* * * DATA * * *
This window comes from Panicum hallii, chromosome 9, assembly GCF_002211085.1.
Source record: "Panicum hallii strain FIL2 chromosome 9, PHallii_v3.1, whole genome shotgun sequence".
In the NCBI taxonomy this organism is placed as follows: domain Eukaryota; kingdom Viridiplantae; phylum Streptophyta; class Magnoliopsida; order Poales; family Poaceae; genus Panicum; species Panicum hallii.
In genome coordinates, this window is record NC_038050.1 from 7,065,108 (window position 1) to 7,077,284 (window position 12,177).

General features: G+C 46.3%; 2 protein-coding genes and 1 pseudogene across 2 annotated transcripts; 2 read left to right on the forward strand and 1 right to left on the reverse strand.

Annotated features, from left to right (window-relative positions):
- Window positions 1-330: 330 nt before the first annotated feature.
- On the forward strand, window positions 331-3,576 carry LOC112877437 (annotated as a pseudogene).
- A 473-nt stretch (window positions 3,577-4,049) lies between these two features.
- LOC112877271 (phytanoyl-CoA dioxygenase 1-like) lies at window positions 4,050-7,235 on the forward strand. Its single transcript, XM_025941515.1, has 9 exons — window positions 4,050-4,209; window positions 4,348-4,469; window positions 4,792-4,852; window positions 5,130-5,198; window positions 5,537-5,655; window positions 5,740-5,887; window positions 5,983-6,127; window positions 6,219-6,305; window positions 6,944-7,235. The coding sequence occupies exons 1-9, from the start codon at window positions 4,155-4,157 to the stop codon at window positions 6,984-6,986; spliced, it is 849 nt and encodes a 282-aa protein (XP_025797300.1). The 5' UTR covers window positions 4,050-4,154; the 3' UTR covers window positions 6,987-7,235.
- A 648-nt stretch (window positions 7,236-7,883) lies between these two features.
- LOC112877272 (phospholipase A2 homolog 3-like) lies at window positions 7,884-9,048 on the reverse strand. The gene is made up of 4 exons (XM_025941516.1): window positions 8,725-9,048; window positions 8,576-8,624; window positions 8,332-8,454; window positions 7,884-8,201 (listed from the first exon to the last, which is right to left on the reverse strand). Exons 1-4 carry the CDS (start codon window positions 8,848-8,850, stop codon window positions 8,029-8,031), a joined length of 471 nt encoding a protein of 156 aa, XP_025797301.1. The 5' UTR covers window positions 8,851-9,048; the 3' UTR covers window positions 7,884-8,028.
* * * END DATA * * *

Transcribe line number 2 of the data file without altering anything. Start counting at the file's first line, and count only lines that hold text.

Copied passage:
Source record: "Panicum hallii strain FIL2 chromosome 9, PHallii_v3.1, whole genome shotgun sequence".